Mazda 3: Stag triumph

  • The Mazda provides transport for a stag weekend
  • Tackles mud, rain and 25 percent gradients
  • Factory-fit sat-nav seems to enjoy the scenic route

With one of my oldest friends getting married, a stag do beckoned. Dauntingly, it involved an adventure weekend in Wales, which created an opportunity to put the Parkers Mazda 3 long-termer through what became one of the tougher road tests we’ve subjected a car to recently.

In an eventful trip, which included staying in Llangollen’s equivalent of Fawlty Towers, being mercilessly shot to pieces by teenagers half our size in paintballing, quad biking on the side of a mountain in a rainstorm and white water rafting down the River Dee, the Mazda was given a thorough workout on the journeys in between.

Mazda 3 boot

Practicality scores well

First task the car faced was squeezing in five people and their bags. The 364-litre boot coped pretty well, though it did end up full to the parcel shelf, and there was reasonable space for three passengers along the rear seat bench. Only issue was for the middle passenger, as it turns out the combined arm rest and storage cubby between the front seats has a sharp lip that rubs painfully against their legs.

Passengers were impressed with how quiet the 3 is in terms of engine and wind noise, though there is a bit of road noise from the wide tyres. Although ride quality felt pretty good in the front, one stretch of lumpily surfaced road was too much for our stag riding in the back who needed to stop for some fresh air. The fact he was already feeling a bit ill (he managed three baked beans for breakfast that morning) might have been part of the problem, however.

Keyless entry proved handy when heading back to the car to get a drink while wearing overalls from paintballing – there’s no need to take the key out of your pocket to unlock the doors, instead you just need to press a button next to the handle on either of the front doors.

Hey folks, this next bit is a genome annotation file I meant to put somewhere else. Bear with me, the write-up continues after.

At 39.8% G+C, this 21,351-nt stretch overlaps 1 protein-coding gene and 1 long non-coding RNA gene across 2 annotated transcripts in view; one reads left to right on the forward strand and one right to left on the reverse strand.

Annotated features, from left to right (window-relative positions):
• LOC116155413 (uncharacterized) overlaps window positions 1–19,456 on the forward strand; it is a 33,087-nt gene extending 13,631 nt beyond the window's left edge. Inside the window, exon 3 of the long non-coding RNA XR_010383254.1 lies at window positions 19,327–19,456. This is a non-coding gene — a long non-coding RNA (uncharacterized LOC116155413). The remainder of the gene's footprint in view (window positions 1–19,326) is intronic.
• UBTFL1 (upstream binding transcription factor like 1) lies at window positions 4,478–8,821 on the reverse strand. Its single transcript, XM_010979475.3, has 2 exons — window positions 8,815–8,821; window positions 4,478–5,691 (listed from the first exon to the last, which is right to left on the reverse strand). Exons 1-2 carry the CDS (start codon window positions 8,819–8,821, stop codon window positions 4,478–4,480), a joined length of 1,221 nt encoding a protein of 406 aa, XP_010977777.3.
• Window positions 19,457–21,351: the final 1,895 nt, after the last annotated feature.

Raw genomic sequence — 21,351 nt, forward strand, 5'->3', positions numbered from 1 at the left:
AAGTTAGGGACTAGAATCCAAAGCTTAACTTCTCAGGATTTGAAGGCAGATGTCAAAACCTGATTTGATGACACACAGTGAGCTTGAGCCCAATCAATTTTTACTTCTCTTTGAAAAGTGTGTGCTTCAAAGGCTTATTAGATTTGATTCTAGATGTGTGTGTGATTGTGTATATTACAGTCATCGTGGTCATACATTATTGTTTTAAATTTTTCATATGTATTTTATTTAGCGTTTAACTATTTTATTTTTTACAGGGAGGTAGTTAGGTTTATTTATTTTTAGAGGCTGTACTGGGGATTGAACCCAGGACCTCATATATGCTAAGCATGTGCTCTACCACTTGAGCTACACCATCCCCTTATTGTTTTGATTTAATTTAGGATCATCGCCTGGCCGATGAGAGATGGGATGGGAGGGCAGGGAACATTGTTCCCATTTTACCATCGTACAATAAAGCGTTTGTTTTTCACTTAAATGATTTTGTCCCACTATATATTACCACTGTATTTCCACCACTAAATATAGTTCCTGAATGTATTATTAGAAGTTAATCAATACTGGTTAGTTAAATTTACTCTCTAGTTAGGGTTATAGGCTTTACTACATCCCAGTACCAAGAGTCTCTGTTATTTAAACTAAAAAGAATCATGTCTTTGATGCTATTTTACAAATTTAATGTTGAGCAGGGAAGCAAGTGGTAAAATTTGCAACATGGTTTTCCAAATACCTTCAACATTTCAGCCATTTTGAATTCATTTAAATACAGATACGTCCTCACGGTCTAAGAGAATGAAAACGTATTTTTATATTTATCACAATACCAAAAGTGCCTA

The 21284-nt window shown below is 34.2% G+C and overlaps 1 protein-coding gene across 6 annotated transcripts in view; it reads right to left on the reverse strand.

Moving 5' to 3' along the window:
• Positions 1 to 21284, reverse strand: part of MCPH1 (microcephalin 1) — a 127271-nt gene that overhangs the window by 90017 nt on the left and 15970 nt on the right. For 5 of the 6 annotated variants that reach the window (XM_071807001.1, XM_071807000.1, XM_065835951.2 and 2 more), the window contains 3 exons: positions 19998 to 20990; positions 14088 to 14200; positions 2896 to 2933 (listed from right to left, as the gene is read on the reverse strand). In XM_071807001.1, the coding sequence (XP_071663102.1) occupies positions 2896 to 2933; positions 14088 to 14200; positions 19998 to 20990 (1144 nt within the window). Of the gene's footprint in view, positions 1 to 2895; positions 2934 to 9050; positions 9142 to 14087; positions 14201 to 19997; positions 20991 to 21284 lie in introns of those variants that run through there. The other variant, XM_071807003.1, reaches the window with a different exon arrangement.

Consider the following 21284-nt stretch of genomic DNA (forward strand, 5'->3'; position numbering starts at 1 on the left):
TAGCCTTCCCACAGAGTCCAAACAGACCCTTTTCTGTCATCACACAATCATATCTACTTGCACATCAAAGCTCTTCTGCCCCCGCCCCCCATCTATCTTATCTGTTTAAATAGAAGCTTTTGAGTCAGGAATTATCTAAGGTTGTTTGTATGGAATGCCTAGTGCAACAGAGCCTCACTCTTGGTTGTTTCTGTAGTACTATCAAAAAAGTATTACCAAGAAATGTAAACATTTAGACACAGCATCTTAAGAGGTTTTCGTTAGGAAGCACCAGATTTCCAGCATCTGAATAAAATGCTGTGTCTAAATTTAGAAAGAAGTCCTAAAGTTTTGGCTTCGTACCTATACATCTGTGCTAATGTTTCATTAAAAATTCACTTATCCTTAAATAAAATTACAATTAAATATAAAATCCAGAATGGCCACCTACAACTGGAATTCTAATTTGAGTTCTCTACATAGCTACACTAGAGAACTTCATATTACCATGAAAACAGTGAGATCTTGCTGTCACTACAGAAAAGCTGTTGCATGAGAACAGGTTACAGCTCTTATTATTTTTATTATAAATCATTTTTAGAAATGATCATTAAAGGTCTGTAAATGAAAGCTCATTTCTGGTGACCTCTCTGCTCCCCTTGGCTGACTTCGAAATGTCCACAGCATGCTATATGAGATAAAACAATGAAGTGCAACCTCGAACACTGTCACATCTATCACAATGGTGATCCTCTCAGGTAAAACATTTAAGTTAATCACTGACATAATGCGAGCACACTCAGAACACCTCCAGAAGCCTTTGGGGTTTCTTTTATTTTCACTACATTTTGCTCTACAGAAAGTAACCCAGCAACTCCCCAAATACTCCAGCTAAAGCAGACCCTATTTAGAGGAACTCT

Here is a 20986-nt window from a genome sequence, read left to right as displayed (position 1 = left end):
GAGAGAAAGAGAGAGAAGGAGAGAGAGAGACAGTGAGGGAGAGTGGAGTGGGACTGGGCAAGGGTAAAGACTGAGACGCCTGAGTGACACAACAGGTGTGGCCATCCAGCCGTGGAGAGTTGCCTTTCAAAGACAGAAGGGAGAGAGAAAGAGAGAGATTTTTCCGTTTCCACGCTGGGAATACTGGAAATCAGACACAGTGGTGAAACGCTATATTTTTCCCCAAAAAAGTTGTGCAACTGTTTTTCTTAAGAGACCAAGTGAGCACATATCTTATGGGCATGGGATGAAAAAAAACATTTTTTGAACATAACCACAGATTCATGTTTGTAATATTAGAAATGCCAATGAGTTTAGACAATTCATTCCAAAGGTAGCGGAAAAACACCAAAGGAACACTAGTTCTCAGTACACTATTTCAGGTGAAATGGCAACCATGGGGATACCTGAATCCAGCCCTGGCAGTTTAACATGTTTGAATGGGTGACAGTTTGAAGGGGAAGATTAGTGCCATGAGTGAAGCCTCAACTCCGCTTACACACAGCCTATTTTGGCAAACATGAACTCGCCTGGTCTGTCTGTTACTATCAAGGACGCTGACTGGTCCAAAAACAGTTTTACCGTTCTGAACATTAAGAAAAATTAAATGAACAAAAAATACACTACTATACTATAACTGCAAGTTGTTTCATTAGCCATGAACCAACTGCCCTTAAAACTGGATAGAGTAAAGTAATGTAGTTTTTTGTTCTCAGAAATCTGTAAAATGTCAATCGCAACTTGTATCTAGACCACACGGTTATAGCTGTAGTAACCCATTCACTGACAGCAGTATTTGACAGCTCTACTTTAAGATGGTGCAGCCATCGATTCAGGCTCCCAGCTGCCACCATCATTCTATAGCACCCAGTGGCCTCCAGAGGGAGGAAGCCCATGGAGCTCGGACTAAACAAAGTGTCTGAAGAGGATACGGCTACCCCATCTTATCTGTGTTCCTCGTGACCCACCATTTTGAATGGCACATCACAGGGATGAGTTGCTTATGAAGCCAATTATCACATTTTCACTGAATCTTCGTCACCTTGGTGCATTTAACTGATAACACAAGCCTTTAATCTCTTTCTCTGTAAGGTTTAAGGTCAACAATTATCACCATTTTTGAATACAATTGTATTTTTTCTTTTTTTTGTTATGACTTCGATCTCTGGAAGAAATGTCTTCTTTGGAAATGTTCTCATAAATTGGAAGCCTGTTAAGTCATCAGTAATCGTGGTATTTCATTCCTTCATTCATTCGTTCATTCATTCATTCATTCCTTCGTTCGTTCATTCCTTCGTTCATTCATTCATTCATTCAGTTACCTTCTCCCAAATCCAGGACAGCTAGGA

Mazda 3 sat nav

Sat-nav less so

One part of the car that didn’t impress so much was the sat-nav (standard fit as part of our car’s Sport Nav trim).

Despite the combined efforts of five of us, we found it confusing to programme and it picked some imaginative routes for us – one of which was quite literally up a mountain. As the gradients became steeper and the lanes became narrower – to the point where we thought we might have to fold the mirrors in – we decided to abandon the nav’s suggested route (which at one point suggested we turn on to what looked like a mountain bike trail) and return to the A5.

After a considerable detour, we ended up re-joining the main road a few hundred yards from where we first turned off it.

We also noticed that if you turn the volume down on the nav’s instructions, the driver’s-side speaker is still muted at the point when they’re read out, which is annoying if you’re listening to music.

Good at climbing

Our Mazda 3 is powered by the 118bhp 2.0-litre petrol engine, which on the drive across to Wales felt a bit flat with a disappointing lack of both low-down pull and top-end urge. That’s a disappointment after being impressed by other engines in the range when we drove them in pre-production form last year.

It redeemed itself with some brilliant efforts hauling the car up some steep hills during the weekend, though. The route to the quad biking site included gradients as steep as 25 percent on rain-sodden tarmac and the Mazda managed them with no problem in first gear, despite being fully laden with five people and their gear.

The car following behind did comment that the exhaust looked worrying close to the ground at times, though.

Mazda 3 seat

Passed with flying (paint) colours

By the time the Mazda returned to Parkers Towers it had covered around 400 miles. The boot, seats and various bits of the interior as a whole were also covered, in mud and, somehow, paint from paintballing.

Luckily it turns out the cloth seats and plastic interior trim are reasonably easy to clean – a damp cloth took care of everything.

Maybe it was just my imagination, but it felt as if the engine was loosening up and revving more freely towards the end of the trip too. The 3’s handling impressed throughout the journey, although I’d argue that the driving experience is compromised slightly by slow-geared steering and an over-sensitive brake pedal.

Perhaps a car’s biggest test, though, is what your friends think of it. In that respect the 3 gets full marks. It drew positive comments from everyone all weekend, not only for the way it looked but also its comfortable seats, neatly designed interior and quiet engine.

We may all have been a little broken by the end of the weekend, but the Mazda 3 was still going strong.

Mileage: 1,879                      Economy: 36mpg (calculated)

Read more about the Mazda 3 in our full review